Whenever I eat meat, I think about the animal’s life, and I appreciate it.
And now… on a lighter note, let’s revisit the stuff that was actually passable.
When I crossed the border from Russia to Mongolia, and my day consisted, in short, of being hungover, broke, hungry and with a whole lot of hitchhiking, I was very, VERY happy to see this that evening:
At that point in the day, I didn’t even care what it was. From what I could figure it was meat and kimchi. It filled the hole, and that was all I could ask for.
When most people think about Mongolian food, they immediately think of the Mongolian barbecue. My first experience with this type of restaurant was at Mongo’s in Winnipeg, but I’ll admit, as tasty as it is, it does wicked things to my guts. While I was in Mongolia, someone recommended BD’s Mongolian Barbecue, and this was one meal that was tasty and left my guts only predictably unhappy. We went twice to eat there.
Like I said, we went twice:
Still at this point, I was really telling myself that I enjoyed the food. The Mongolian barbecue was tasty enough, and it was leaps and bounds above the grub we’d been eating during our home-stays, but it still didn’t blow me away.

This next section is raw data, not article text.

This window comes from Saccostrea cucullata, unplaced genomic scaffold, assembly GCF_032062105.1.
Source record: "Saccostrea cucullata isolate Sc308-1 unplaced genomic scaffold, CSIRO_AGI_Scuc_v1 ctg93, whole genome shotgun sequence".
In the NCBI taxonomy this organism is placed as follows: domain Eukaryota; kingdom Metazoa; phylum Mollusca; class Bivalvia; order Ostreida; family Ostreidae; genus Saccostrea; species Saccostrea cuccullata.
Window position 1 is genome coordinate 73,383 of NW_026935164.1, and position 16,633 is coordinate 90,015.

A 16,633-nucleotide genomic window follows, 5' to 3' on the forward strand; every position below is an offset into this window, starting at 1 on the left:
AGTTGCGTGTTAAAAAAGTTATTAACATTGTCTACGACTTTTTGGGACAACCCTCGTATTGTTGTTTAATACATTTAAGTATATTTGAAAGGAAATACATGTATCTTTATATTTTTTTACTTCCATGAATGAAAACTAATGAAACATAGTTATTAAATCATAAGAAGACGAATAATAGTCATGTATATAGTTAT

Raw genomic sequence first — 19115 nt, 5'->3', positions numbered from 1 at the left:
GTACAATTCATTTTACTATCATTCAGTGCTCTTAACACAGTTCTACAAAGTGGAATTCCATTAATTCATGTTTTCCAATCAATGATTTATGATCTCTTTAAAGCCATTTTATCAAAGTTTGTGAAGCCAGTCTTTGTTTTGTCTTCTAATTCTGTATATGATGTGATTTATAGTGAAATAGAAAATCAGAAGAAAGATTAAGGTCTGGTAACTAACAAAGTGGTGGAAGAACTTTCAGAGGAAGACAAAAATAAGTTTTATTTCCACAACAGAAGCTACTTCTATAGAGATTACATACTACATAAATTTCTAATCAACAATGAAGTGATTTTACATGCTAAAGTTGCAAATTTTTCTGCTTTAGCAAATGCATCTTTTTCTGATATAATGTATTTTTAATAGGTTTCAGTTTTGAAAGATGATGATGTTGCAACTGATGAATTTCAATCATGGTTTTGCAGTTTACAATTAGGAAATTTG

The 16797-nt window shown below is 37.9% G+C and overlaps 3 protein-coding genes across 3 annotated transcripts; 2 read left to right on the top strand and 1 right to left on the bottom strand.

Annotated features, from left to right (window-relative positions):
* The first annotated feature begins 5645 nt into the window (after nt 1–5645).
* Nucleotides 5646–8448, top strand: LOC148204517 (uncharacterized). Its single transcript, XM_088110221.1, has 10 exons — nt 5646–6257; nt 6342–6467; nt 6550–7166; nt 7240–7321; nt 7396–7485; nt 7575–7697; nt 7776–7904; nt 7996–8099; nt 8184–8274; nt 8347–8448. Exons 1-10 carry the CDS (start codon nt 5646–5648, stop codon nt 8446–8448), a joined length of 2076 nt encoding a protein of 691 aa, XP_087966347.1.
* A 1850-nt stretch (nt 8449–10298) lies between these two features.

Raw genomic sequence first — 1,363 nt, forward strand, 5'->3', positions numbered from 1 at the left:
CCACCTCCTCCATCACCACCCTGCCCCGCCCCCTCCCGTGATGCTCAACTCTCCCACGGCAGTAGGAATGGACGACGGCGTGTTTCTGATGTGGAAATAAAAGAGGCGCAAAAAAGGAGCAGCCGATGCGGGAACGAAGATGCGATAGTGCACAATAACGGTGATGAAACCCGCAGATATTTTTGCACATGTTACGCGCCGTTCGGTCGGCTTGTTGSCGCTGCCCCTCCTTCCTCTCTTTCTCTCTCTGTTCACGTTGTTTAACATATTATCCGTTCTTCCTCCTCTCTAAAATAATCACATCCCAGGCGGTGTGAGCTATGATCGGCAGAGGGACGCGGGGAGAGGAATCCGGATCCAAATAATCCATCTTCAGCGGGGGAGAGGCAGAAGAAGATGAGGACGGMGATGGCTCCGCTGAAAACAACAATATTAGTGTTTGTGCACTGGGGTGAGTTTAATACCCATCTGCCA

It wasn’t until our final night in Mongolia that we went out for a farewell dinner as a group with our guide and some of his friends that my taste buds really had a party.
Oh wait, I know why I was hosting an Academy Awards after party in my mouth that night. I was eating Indian food…
I would like to say that I understand people were feeding us without having access to running water and often, they were lucky to have electricity. I get that. I also emphasize that at no point did I complain about the food, and some of it was, in fact, okay. I know I was lucky to be eating, so for that I’m thankful. This just doesn’t change that the food wasn’t good, and that’s all I’m saying.
Whenever I talk to other people who have been to Mongolia, they often say that the food was not good. Fellow foodie-travel bloggers, if you ever go to Mongolia (or have been) and have a completely different experience with the food, please, PLEASE, tell me about it! I would like to know the folly of my ways.
Mongolia is no Italy, Thailand or Mexico, attracting people who want to chow down and fill their bellies. Food does not seem to be a selling point for Mongolia and does not bring people flooding to the country to binge. It would seem, however, that Mongolia doesn’t need to have good food to be a great place to travel. In looking back, despite all the unimpressive food that crossed my path, Mongolia rapidly became one of the most interesting places I’ve ever visited.
And I can bet you’d feel the same way.